AUTHOR: Dr Eamon Laird, TILDA Project at Trinity College Dublin
60 Second Summary
Interest in vitamin D has grown exponentially in the last 5 years and has often been described as the new ‘superhero vitamin’ with its health effects suggested to go beyond the traditional role in bone maintenance/prevention of osteoporosis to cancer, diabetes and cardiovascular disease.
Vitamin D technically is a steroid hormone and not a vitamin. It is made through the action of ultra-violet B (UVB) sunlight on the skin where it is then transported to the liver for hydroxylation to form 25-hydroxyvitamin D (25(OH)D). Further hydroxylation then occurs in the kidneys to the biologically active form, 1,25-dihydroxyvitamin D (1,25[OH]2 D) which acts on cells and tissues via the vitamin D receptor.
Physiological factors that can influence vitamin D levels include malabsorption syndromes (Coeliac, Crohn’s etc.) and genetic differences in the way vitamin D is processed. Low vitamin D can be a particular issue for older adults (> 50 years) as the ability of older adults to synthesize vitamin D is reduced.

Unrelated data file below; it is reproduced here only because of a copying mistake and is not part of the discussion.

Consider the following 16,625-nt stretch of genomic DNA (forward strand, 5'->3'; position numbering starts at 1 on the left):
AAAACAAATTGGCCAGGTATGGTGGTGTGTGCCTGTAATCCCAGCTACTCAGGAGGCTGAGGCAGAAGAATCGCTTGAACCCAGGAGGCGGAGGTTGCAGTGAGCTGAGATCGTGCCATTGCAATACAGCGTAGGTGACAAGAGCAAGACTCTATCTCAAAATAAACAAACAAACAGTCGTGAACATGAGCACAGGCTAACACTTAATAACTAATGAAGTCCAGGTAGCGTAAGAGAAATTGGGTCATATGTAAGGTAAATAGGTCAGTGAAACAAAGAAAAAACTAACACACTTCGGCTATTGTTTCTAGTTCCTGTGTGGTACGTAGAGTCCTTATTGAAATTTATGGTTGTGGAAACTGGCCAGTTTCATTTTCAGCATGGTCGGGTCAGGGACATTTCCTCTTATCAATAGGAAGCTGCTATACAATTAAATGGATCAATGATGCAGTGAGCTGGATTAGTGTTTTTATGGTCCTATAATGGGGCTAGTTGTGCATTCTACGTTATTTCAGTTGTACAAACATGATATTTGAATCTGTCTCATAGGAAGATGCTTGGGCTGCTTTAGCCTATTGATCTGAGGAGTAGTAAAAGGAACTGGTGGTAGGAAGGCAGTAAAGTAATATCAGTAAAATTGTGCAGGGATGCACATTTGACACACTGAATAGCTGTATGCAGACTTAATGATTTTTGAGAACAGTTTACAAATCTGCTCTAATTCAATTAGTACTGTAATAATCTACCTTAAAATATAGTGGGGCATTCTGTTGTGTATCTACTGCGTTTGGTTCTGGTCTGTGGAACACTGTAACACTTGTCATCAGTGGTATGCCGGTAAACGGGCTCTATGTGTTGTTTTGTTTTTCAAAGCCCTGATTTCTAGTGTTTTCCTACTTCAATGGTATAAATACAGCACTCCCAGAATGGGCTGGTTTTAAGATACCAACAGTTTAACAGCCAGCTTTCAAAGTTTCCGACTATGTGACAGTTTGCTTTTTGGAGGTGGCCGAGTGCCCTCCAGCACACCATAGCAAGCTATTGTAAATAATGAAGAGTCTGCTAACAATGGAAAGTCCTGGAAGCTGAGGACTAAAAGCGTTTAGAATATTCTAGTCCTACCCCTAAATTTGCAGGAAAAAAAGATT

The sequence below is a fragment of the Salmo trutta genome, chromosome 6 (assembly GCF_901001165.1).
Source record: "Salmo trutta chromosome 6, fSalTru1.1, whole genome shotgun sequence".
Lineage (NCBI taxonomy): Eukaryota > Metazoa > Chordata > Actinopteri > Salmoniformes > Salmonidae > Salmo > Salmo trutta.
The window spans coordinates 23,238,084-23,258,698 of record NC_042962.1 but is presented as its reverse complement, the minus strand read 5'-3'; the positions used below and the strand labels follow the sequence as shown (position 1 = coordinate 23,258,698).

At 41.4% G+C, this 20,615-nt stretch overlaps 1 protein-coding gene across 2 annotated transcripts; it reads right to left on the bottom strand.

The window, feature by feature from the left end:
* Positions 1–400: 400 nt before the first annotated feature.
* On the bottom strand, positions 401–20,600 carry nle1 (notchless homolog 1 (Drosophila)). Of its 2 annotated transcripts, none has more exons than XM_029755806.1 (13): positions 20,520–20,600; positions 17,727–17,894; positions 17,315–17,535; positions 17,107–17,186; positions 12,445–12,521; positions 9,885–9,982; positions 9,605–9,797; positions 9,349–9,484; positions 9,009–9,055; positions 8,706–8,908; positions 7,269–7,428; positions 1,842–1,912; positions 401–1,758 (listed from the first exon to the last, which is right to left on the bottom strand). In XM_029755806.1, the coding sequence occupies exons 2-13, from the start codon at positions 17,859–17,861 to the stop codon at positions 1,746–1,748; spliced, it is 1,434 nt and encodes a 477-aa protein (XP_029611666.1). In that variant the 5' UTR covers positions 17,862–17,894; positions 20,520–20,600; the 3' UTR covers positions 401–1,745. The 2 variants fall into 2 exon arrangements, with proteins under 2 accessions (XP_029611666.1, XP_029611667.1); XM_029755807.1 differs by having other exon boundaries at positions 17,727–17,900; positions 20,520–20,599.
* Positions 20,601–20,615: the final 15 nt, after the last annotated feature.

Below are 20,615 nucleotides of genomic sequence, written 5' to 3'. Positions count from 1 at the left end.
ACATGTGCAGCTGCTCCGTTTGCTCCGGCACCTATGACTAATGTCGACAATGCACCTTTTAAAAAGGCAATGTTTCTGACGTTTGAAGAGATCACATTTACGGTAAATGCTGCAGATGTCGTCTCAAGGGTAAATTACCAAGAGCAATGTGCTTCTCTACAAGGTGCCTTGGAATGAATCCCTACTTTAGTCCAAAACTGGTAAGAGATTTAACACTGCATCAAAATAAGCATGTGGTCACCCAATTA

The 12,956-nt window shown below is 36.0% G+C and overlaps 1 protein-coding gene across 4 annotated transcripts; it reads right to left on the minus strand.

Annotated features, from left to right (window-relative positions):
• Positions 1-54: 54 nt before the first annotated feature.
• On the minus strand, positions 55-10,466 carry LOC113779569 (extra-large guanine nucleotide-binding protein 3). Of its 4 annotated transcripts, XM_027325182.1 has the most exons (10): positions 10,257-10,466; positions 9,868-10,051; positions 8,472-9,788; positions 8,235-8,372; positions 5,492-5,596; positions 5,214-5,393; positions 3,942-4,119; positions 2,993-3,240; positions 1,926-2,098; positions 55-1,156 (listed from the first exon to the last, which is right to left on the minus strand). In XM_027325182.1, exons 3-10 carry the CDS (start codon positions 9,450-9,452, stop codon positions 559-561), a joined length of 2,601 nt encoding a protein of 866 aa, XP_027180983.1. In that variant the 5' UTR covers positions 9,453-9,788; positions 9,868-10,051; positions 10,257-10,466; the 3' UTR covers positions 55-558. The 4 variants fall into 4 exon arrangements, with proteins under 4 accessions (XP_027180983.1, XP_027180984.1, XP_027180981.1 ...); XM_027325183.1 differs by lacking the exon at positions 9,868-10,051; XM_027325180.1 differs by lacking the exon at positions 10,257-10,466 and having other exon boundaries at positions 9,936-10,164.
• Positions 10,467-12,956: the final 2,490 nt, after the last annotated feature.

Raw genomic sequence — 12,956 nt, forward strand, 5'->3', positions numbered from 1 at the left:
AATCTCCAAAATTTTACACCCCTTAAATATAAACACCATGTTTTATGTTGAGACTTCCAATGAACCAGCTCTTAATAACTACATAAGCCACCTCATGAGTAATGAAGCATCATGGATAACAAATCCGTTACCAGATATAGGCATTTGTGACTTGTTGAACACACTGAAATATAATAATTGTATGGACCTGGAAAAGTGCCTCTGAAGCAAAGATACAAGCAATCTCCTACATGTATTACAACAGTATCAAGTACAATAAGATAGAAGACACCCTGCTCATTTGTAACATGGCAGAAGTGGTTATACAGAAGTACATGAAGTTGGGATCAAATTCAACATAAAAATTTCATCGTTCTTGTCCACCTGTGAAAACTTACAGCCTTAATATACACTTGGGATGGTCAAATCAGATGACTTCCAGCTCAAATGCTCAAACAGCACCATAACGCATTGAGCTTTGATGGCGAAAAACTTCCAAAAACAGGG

The primary role of vitamin D is to facilitate and enhance calcium absorption in the small intestine.
Vitamin D status is routinely assessed through the blood measurement of 25(OH)D, the universally recognised marker of choice. The accepted gold standard of vitamin D measurement in the laboratory is liquid chromatography–tandem mass spectrometry. Other methods can be used though they have the potential to over or under estimate concentrations depending on the method used.
Currently there are no official Irish guidelines for treating vitamin D deficiency through the majority of practitioners follow either the National Institute for Health and
Care Excellence (NICE) guidelines or the National Osteoporosis Society (NOS) guidelines. In the majority of cases, 800-1,000 IU vitamin D3 daily will be sufficient to maintain a level of 50 nmol/L though higher doses will be required if there is poor gut absorption or liver disease.